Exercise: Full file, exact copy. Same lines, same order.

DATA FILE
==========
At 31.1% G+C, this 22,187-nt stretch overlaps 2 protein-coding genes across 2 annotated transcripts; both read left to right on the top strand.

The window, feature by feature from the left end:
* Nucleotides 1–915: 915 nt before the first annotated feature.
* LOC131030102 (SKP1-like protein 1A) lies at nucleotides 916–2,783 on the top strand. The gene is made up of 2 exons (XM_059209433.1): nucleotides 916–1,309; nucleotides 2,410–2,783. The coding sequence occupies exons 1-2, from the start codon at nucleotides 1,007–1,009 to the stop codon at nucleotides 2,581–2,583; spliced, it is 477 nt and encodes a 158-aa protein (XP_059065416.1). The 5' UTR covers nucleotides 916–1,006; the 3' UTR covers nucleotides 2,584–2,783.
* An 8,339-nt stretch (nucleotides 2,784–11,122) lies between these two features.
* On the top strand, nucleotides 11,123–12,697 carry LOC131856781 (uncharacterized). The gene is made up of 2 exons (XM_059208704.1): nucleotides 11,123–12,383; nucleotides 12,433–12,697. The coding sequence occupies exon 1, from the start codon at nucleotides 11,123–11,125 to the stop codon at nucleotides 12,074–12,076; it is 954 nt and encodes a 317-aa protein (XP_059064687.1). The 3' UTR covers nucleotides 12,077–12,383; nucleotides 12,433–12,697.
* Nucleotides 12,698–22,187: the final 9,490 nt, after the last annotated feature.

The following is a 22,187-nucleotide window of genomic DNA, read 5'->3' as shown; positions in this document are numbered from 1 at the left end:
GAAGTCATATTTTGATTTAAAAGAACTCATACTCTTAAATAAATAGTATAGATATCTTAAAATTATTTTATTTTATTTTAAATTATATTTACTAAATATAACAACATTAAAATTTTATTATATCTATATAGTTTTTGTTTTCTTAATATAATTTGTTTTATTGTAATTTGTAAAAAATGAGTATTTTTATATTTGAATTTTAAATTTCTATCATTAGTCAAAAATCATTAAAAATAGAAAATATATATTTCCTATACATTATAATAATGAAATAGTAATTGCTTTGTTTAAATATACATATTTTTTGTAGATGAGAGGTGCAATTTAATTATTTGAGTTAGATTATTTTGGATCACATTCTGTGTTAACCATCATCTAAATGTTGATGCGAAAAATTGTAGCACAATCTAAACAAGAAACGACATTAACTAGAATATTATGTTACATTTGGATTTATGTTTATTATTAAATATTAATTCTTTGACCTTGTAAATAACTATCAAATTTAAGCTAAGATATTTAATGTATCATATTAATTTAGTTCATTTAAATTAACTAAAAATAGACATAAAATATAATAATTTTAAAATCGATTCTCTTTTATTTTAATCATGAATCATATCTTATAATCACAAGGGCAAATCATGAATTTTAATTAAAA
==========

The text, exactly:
At 31.1% G+C, this 22,187-nt stretch overlaps 2 protein-coding genes across 2 annotated transcripts; both read left to right on the top strand.

The window, feature by feature from the left end:
* Nucleotides 1–915: 915 nt before the first annotated feature.
* LOC131030102 (SKP1-like protein 1A) lies at nucleotides 916–2,783 on the top strand. The gene is made up of 2 exons (XM_059209433.1): nucleotides 916–1,309; nucleotides 2,410–2,783. The coding sequence occupies exons 1-2, from the start codon at nucleotides 1,007–1,009 to the stop codon at nucleotides 2,581–2,583; spliced, it is 477 nt and encodes a 158-aa protein (XP_059065416.1). The 5' UTR covers nucleotides 916–1,006; the 3' UTR covers nucleotides 2,584–2,783.
* An 8,339-nt stretch (nucleotides 2,784–11,122) lies between these two features.
* On the top strand, nucleotides 11,123–12,697 carry LOC131856781 (uncharacterized). The gene is made up of 2 exons (XM_059208704.1): nucleotides 11,123–12,383; nucleotides 12,433–12,697. The coding sequence occupies exon 1, from the start codon at nucleotides 11,123–11,125 to the stop codon at nucleotides 12,074–12,076; it is 954 nt and encodes a 317-aa protein (XP_059064687.1). The 3' UTR covers nucleotides 12,077–12,383; nucleotides 12,433–12,697.
* Nucleotides 12,698–22,187: the final 9,490 nt, after the last annotated feature.

The following is a 22,187-nucleotide window of genomic DNA, read 5'->3' as shown; positions in this document are numbered from 1 at the left end:
GAAGTCATATTTTGATTTAAAAGAACTCATACTCTTAAATAAATAGTATAGATATCTTAAAATTATTTTATTTTATTTTAAATTATATTTACTAAATATAACAACATTAAAATTTTATTATATCTATATAGTTTTTGTTTTCTTAATATAATTTGTTTTATTGTAATTTGTAAAAAATGAGTATTTTTATATTTGAATTTTAAATTTCTATCATTAGTCAAAAATCATTAAAAATAGAAAATATATATTTCCTATACATTATAATAATGAAATAGTAATTGCTTTGTTTAAATATACATATTTTTTGTAGATGAGAGGTGCAATTTAATTATTTGAGTTAGATTATTTTGGATCACATTCTGTGTTAACCATCATCTAAATGTTGATGCGAAAAATTGTAGCACAATCTAAACAAGAAACGACATTAACTAGAATATTATGTTACATTTGGATTTATGTTTATTATTAAATATTAATTCTTTGACCTTGTAAATAACTATCAAATTTAAGCTAAGATATTTAATGTATCATATTAATTTAGTTCATTTAAATTAACTAAAAATAGACATAAAATATAATAATTTTAAAATCGATTCTCTTTTATTTTAATCATGAATCATATCTTATAATCACAAGGGCAAATCATGAATTTTAATTAAAA